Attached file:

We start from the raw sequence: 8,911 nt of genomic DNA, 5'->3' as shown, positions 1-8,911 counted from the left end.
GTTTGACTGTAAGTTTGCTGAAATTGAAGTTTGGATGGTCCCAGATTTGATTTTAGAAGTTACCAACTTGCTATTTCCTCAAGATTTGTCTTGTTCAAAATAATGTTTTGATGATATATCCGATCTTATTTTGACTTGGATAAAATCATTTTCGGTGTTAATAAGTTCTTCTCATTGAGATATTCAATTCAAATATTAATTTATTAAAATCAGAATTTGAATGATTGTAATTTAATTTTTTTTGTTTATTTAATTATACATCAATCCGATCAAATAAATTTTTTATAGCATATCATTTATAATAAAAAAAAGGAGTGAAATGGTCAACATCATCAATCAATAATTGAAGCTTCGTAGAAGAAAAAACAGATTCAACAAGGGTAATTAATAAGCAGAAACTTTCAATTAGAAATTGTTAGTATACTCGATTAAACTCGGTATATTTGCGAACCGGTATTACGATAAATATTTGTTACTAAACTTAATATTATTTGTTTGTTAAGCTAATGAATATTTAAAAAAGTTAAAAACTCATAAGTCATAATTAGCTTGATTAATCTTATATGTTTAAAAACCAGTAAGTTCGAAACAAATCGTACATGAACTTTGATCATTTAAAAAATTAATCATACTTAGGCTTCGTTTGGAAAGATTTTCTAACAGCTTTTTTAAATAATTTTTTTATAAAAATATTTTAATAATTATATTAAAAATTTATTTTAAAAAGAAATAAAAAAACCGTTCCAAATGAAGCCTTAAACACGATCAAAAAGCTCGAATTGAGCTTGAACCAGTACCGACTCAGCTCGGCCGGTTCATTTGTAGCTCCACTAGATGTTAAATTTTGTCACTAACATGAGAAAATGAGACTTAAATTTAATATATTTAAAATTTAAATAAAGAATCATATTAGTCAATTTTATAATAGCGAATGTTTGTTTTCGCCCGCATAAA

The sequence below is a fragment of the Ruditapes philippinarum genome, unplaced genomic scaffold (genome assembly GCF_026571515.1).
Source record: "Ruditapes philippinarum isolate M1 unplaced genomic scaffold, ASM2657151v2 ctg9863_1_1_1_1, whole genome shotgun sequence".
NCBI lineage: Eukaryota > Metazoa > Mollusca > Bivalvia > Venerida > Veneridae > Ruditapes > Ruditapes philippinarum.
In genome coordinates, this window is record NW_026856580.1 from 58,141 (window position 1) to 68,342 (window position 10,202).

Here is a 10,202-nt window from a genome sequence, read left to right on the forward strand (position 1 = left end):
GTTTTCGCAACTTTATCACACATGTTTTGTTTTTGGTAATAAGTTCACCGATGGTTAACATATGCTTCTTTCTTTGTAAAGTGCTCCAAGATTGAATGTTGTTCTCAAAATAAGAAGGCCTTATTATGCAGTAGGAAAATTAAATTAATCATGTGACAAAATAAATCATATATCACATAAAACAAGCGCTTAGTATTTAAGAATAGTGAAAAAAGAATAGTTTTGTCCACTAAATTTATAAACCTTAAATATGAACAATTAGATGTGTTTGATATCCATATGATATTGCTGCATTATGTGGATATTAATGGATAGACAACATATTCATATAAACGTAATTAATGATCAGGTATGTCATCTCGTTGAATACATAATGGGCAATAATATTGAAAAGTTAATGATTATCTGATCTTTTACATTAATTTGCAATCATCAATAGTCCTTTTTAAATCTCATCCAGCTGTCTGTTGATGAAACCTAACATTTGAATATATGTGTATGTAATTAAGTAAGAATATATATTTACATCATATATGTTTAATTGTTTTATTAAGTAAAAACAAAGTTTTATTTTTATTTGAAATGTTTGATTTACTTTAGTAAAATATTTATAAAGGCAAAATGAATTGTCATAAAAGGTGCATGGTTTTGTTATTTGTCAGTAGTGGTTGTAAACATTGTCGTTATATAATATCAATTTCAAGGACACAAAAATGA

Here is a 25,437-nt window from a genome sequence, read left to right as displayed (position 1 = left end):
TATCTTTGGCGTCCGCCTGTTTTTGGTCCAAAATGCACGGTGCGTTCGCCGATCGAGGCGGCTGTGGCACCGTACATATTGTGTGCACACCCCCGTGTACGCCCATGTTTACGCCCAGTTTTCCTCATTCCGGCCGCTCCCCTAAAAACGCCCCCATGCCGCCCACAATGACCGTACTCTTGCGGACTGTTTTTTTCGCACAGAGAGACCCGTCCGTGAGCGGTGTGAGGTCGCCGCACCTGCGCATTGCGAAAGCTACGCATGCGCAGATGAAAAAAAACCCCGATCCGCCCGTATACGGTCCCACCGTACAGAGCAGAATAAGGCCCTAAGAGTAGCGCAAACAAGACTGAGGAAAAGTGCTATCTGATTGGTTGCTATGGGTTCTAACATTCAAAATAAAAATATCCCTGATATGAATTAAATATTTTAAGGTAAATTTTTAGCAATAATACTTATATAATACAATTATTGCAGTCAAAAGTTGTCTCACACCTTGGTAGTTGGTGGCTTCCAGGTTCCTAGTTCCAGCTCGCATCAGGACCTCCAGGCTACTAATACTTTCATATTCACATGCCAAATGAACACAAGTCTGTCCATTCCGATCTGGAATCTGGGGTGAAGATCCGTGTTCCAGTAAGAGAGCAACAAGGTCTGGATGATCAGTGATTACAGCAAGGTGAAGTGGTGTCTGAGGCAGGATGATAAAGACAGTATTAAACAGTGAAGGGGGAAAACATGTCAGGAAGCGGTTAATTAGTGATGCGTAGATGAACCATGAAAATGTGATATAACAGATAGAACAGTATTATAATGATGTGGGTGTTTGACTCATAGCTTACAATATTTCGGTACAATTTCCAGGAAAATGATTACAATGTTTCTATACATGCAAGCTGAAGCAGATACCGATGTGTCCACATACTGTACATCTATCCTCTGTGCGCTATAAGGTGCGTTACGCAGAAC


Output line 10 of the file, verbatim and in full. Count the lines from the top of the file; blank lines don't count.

TATCTTTGGCGTCCGCCTGTTTTTGGTCCAAAATGCACGGTGCGTTCGCCGATCGAGGCGGCTGTGGCACCGTACATATTGTGTGCACACCCCCGTGTACGCCCATGTTTACGCCCAGTTTTCCTCATTCCGGCCGCTCCCCTAAAAACGCCCCCATGCCGCCCACAATGACCGTACTCTTGCGGACTGTTTTTTTCGCACAGAGAGACCCGTCCGTGAGCGGTGTGAGGTCGCCGCACCTGCGCATTGCGAAAGCTACGCATGCGCAGATGAAAAAAAACCCCGATCCGCCCGTATACGGTCCCACCGTACAGAGCAGAATAAGGCCCTAAGAGTAGCGCAAACAAGACTGAGGAAAAGTGCTATCTGATTGGTTGCTATGGGTTCTAACATTCAAAATAAAAATATCCCTGATATGAATTAAATATTTTAAGGTAAATTTTTAGCAATAATACTTATATAATACAATTATTGCAGTCAAAAGTTGTCTCACACCTTGGTAGTTGGTGGCTTCCAGGTTCCTAGTTCCAGCTCGCATCAGGACCTCCAGGCTACTAATACTTTCATATTCACATGCCAAATGAACACAAGTCTGTCCATTCCGATCTGGAATCTGGGGTGAAGATCCGTGTTCCAGTAAGAGAGCAACAAGGTCTGGATGATCAGTGATTACAGCAAGGTGAAGTGGTGTCTGAGGCAGGATGATAAAGACAGTATTAAACAGTGAAGGGGGAAAACATGTCAGGAAGCGGTTAATTAGTGATGCGTAGATGAACCATGAAAATGTGATATAACAGATAGAACAGTATTATAATGATGTGGGTGTTTGACTCATAGCTTACAATATTTCGGTACAATTTCCAGGAAAATGATTACAATGTTTCTATACATGCAAGCTGAAGCAGATACCGATGTGTCCACATACTGTACATCTATCCTCTGTGCGCTATAAGGTGCGTTACGCAGAAC